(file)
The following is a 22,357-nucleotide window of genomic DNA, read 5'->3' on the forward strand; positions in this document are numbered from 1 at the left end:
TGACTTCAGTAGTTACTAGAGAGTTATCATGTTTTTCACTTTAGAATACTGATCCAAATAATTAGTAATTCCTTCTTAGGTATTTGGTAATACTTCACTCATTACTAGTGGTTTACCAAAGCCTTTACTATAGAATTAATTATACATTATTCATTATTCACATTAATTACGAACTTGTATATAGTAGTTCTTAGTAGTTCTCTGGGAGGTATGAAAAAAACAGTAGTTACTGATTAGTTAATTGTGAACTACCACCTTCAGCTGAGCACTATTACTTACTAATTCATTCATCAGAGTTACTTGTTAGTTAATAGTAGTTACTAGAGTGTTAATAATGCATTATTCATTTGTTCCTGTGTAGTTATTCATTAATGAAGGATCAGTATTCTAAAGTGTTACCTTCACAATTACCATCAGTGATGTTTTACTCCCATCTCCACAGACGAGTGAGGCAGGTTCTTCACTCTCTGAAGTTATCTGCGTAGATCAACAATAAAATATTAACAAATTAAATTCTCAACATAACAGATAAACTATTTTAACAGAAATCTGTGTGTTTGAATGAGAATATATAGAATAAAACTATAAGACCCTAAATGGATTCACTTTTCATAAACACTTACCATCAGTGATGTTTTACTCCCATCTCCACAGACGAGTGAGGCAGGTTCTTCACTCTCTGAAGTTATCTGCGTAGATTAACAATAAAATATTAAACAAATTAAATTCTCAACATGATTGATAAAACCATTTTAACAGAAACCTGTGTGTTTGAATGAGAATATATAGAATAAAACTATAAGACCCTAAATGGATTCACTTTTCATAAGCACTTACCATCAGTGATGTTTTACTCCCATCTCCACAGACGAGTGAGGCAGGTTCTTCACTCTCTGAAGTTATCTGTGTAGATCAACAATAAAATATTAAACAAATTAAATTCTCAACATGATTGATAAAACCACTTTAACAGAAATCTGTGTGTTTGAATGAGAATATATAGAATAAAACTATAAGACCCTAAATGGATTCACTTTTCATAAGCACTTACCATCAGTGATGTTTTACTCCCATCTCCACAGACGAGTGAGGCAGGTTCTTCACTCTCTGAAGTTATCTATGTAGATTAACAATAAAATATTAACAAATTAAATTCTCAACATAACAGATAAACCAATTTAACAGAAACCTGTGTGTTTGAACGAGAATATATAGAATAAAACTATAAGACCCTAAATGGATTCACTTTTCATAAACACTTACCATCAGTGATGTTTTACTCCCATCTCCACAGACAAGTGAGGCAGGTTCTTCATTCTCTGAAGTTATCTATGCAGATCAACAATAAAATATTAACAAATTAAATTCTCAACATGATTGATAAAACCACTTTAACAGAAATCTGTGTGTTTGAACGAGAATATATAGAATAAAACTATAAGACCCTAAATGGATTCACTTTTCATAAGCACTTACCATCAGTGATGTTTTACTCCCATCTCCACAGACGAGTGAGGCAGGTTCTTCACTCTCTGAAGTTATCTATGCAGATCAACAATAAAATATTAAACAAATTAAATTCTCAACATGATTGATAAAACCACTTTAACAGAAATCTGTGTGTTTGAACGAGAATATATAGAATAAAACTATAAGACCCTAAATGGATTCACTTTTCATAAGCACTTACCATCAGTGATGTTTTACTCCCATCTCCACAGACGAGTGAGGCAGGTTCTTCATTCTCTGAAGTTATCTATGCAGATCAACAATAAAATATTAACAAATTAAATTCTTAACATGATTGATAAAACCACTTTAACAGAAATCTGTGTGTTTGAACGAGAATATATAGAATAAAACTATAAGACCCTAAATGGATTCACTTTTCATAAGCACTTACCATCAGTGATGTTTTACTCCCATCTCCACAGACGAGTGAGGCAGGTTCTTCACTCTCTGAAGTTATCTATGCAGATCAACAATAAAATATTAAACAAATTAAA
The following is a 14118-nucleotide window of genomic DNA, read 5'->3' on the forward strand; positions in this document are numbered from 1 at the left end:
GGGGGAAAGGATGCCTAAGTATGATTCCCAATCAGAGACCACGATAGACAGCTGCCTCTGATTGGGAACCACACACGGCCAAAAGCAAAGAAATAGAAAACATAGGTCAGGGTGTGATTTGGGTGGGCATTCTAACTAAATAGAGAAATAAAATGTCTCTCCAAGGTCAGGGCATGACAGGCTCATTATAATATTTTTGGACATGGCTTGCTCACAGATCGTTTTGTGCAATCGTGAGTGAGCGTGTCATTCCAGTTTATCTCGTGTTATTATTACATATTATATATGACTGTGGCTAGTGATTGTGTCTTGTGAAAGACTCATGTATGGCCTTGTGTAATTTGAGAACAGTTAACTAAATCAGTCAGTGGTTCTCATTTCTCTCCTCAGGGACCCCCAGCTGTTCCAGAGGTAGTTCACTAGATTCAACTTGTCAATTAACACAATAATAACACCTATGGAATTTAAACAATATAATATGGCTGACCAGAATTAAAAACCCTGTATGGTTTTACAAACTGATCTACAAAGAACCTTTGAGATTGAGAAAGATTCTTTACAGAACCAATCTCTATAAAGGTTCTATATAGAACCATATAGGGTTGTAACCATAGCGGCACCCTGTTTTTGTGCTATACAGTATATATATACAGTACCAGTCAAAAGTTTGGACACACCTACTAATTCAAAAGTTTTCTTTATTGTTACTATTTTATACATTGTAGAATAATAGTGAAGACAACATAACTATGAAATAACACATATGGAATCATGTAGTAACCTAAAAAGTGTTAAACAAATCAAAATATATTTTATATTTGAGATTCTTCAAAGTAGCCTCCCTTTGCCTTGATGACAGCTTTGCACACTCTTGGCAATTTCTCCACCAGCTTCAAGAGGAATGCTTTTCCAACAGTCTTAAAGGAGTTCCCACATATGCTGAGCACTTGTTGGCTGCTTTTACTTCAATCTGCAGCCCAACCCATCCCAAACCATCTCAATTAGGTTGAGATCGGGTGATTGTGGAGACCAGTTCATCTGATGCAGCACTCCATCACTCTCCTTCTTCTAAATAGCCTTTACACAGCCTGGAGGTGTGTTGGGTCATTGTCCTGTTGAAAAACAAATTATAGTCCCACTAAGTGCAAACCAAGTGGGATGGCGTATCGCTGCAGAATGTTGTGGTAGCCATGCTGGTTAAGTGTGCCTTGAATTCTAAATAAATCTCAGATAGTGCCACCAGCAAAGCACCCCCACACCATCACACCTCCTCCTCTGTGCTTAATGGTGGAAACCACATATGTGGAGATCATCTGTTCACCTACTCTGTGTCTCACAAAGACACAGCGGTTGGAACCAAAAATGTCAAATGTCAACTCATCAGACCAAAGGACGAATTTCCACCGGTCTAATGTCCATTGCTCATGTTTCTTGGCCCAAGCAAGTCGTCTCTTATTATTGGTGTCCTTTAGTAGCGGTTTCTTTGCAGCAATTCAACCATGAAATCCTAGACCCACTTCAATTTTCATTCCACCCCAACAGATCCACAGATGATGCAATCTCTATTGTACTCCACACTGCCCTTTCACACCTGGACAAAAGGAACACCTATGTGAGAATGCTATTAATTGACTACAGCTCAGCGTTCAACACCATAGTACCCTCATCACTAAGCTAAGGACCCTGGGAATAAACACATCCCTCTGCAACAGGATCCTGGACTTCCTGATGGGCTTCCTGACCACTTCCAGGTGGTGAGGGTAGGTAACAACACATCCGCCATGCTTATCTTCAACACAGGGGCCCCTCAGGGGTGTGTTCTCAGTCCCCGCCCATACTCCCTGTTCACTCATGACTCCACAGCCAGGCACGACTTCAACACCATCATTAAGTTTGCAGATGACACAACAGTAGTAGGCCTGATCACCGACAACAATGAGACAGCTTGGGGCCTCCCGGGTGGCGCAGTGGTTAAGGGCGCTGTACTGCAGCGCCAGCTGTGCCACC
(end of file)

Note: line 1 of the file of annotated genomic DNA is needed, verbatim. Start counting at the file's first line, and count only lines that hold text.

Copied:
The following is a 22,357-nucleotide window of genomic DNA, read 5'->3' on the forward strand; positions in this document are numbered from 1 at the left end: